When it comes to window repair, a lot of homeowners consider themselves up-to-date with their household’s health. While they may take extra care in protecting the home front, they may be overlooking important window problems. Windows can be damaged instantly, but they can also accrue damage over time. To avoid costly window replacement, protect your installation and maintain a safe household, check out the lesser-known window damages below.

Siding Degradation

While your window’s siding is durable—incredibly durable, in fact—it can still wear down over time. Mostly, siding is damaged by water. Even if your windows are shut, water can still get inside. It can damage a window’s siding. Over time, the siding can corrode, allowing more water in. In the vicious cycle, a window’s edges can be worn down.

To target sliding damage, pay attention to any wet spots near your windows following a storm. If water is dripping or sliding down your window’s frame, you may need to repair degraded sliding.

Loose Weatherstripping

Weatherstripping, too, is often overlooked. It can come loose over time, however, and needs to be looked at annually. Windows are rated with individual U-values. Unlike insulation’s R-value, a lower number depicts better insulation.

This insulation is maintained by weatherstripping—which can come loose near the window’s sash. If your window’s stripping is peeling, or if it’s missing chunks, it’ll need to be replaced. Fortunately, it’s easy to find out if your window’s stripping is coming loose. Check for intense drafts, bending sides and increased condensation. A window’s failure to insulate a home is evidence of damage—and you should take great care with weatherstripping and siding replacement to protect your home.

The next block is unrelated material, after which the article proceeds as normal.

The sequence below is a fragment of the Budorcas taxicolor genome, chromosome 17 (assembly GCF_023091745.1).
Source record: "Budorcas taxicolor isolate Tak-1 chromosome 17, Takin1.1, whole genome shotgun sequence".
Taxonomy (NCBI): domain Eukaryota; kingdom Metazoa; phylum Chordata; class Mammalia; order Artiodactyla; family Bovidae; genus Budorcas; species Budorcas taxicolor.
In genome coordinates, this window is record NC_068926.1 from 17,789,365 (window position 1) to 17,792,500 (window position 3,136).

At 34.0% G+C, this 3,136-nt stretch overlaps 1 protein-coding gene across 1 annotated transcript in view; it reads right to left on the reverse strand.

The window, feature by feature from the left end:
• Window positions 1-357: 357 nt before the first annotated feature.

Mold

Sometimes, humidity and water can cultivate mold growth near a window. In fact, a lot of homeowners face the problem of moisture penetration in the incarnation of mold damages. If your window isn’t insulated enough—or if bad weather has introduced a lot of humidity, moisture accumulation near your window’s bottom can degrade your window area’s protection.

If you’ve spotted mold, you should check your window’s exterior seals. Either an improper window installation or simple aging can result in mold growth, and a lot of homeowners face interior water penetration caused by poorly functioning window seals. If you ever experience overflowing water, you should check for mold immediately. It doesn’t take long for mold to grow, and the shortest presence of water is enough to promote growth.

You should examine your windows, entry doors and patio doors every year. Of course, check out any glass for abrasions and scrapes—but don’t neglect the seals and siding. All too often, homeowners prioritize a window’s face, overlooking defects and damages. Again, even a small leakage can result in bank-breaking repair jobs—so don’t ignore any interior moisture. Contact Window World today, and ask about window repair options.

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